Type B messaging can be perceived as complex, confusing and containing an unimaginable mass of data. These would all be correct assumptions to make and operators all over the globe are paying enormous amounts of money for the transmission of millions of these messages every single day.
Type B messages are transmitted for a wide range of reasons within the aviation industry including, but not limited to:
- ACARS messaging
- Filing flight plans
- Exchanging mission critical messages with partner businesses
- e-Ticketing transactions
- Maintenance orders
- IATA and non-IATA messaging
This complicated form of messaging must be seamlessly reliable to avoid ground-delays and to ensure continuation of operational productivity.
Type B aviation messaging consultancy providers can help to take some of the complexity out of the equation and can help operators to understand Type B in order to enable them to simplify their systems and ultimately save money by doing so. ARINC have a Type B messaging consultancy service and draw on more than 8 decades of industry experience. Take a look at their unique messaging calculator and see how much you could save.
A small eruption of Iceland’s Bardarbunga volcano has prompted the closure of airspace over the immediate area this weekend. The position of the volcano, under the ice of Europe’s biggest glacier has airlines on alert as the world watches the situation unfold.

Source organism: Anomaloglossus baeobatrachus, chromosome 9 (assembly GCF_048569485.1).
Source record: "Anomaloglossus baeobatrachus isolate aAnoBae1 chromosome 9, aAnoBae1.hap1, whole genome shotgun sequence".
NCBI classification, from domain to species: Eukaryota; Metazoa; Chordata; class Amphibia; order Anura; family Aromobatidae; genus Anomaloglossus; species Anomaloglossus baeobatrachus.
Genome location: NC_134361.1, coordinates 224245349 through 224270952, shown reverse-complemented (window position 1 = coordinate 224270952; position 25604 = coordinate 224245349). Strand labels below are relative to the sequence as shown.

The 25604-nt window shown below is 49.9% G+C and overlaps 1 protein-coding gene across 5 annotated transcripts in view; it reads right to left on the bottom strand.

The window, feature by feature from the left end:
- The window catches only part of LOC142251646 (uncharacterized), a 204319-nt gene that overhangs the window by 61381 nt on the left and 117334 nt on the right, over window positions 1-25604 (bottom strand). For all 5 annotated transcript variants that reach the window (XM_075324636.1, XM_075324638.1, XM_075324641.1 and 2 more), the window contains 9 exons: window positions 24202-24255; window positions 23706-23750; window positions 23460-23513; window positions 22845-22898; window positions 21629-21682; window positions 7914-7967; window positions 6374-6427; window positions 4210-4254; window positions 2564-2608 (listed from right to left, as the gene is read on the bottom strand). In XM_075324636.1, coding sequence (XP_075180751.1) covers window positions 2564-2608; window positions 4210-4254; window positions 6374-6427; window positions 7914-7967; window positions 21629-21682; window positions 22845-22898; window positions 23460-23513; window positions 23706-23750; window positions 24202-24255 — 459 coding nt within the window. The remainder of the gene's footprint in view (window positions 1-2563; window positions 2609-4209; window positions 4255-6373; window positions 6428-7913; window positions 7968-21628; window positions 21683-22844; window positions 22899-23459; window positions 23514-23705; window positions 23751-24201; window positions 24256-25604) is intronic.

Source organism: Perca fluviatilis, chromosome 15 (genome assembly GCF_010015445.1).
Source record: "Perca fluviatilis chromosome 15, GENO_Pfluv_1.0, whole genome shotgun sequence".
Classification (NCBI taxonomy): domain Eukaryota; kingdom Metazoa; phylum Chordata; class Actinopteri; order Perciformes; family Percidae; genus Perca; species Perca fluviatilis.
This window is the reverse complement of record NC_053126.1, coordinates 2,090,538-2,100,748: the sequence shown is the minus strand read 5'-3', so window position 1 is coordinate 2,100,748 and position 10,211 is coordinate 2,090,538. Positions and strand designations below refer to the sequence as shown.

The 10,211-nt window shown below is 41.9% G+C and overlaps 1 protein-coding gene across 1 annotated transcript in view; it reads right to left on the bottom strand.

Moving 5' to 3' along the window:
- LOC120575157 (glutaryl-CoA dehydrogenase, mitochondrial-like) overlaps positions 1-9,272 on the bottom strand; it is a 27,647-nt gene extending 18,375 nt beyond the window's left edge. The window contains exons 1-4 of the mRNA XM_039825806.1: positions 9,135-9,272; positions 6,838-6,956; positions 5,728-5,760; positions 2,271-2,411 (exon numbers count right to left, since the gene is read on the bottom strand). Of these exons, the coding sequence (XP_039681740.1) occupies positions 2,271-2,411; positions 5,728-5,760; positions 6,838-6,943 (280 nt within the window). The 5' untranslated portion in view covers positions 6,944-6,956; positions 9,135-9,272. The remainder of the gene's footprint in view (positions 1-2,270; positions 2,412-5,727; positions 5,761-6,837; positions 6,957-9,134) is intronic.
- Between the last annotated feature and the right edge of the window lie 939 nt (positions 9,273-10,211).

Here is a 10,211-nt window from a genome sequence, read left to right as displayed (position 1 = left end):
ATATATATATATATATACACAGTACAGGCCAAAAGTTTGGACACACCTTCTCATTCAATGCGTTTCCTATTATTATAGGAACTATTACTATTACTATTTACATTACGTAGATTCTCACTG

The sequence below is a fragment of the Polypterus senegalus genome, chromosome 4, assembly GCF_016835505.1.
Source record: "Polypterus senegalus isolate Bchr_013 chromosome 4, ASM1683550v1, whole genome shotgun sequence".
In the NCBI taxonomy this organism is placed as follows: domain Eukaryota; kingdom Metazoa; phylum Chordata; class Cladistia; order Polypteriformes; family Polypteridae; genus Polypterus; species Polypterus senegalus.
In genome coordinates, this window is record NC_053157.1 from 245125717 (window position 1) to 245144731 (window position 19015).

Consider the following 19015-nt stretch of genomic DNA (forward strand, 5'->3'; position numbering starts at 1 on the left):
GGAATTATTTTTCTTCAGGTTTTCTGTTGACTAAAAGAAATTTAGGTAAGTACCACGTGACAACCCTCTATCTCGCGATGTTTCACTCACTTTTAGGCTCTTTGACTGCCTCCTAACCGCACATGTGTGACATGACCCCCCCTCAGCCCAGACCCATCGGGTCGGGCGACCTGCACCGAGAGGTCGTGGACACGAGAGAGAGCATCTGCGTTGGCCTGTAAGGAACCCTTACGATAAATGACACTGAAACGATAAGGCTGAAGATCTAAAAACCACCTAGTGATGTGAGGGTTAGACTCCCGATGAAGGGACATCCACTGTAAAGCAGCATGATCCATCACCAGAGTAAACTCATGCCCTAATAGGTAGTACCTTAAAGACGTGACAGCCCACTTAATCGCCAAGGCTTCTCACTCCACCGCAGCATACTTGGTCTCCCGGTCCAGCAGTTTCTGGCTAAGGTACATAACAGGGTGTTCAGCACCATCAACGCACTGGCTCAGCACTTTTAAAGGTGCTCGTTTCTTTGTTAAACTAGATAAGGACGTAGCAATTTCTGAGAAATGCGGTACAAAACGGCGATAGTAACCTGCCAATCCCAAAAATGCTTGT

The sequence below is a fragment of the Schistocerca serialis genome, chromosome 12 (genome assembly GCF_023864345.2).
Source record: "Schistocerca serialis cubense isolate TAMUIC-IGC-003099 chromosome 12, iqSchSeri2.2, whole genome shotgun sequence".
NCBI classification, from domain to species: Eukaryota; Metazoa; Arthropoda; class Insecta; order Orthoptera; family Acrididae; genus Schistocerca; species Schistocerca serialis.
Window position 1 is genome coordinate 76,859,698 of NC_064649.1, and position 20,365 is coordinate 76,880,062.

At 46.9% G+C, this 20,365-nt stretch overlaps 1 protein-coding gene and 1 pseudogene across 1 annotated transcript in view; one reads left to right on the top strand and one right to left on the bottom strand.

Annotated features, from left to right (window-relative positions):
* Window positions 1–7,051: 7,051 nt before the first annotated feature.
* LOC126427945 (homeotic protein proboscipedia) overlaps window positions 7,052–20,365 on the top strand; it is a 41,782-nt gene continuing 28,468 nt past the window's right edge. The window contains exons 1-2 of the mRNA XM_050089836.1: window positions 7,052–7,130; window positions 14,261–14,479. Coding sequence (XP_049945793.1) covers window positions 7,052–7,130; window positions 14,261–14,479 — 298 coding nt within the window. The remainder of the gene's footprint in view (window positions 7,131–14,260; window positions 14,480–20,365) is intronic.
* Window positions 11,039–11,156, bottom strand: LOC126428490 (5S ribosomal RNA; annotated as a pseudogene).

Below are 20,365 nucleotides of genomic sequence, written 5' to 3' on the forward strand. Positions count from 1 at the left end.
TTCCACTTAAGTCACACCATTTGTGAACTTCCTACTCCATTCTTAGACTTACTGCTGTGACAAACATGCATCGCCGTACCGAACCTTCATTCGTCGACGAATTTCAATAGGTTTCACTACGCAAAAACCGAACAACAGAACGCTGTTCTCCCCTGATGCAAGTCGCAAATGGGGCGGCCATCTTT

Scientists flew over the ice cap on Saturday, but could see no obvious signs of the eruption on the surface, but Icelandic authorities have issued a red warning – meaning that there is a high probability of ‘significant emission of ash into the atmosphere’ and have declared a no-fly zone of 100 nautical miles by 140 nautical miles around the eruption as a precaution, but have not closed down the North Atlantic side.
There is international concern, however, following the disruption of 2010, when more than 100,000 flights were cancelled amid fears of the effects of volcanic ash upon jet engines.
There is still a chance that the eruption could remain contained beneath the ice, which is between 100 and 400 metres thick. The thickness of the ice can affect the ash levels of an eruption, according to Melissa Pfeiffer, Icelandic Meteorological Office volcanologist. “The thicker the ice, the more water there is, the more explosive it will be and the more ash-rich the eruption will be,” she said.
Business jets contribute $150 billion to the U.S. economy and are much less of a ‘frippery’ than once thought. More than 1.2 million people are employed within the sector and although there has been an overall decrease in the industry over the past year, there are many that speculate that the business aviation sector is on the increase across the globe. Many countries outside the U.S. are experiencing high economic growth and the number of wealthy individuals are on the up – let’s take a look at the top three business jets in the sector to see what they will be buying…
Top of the pile is Bombardier, who delivered 180 business jets in 2013. Not the best year, but with 62 of those deliveries being Global 5000 and 600, large business jets with 5,200 nm and 6,000 mn range respectively, these are big players at a cool approximate price of $48 – $60 million.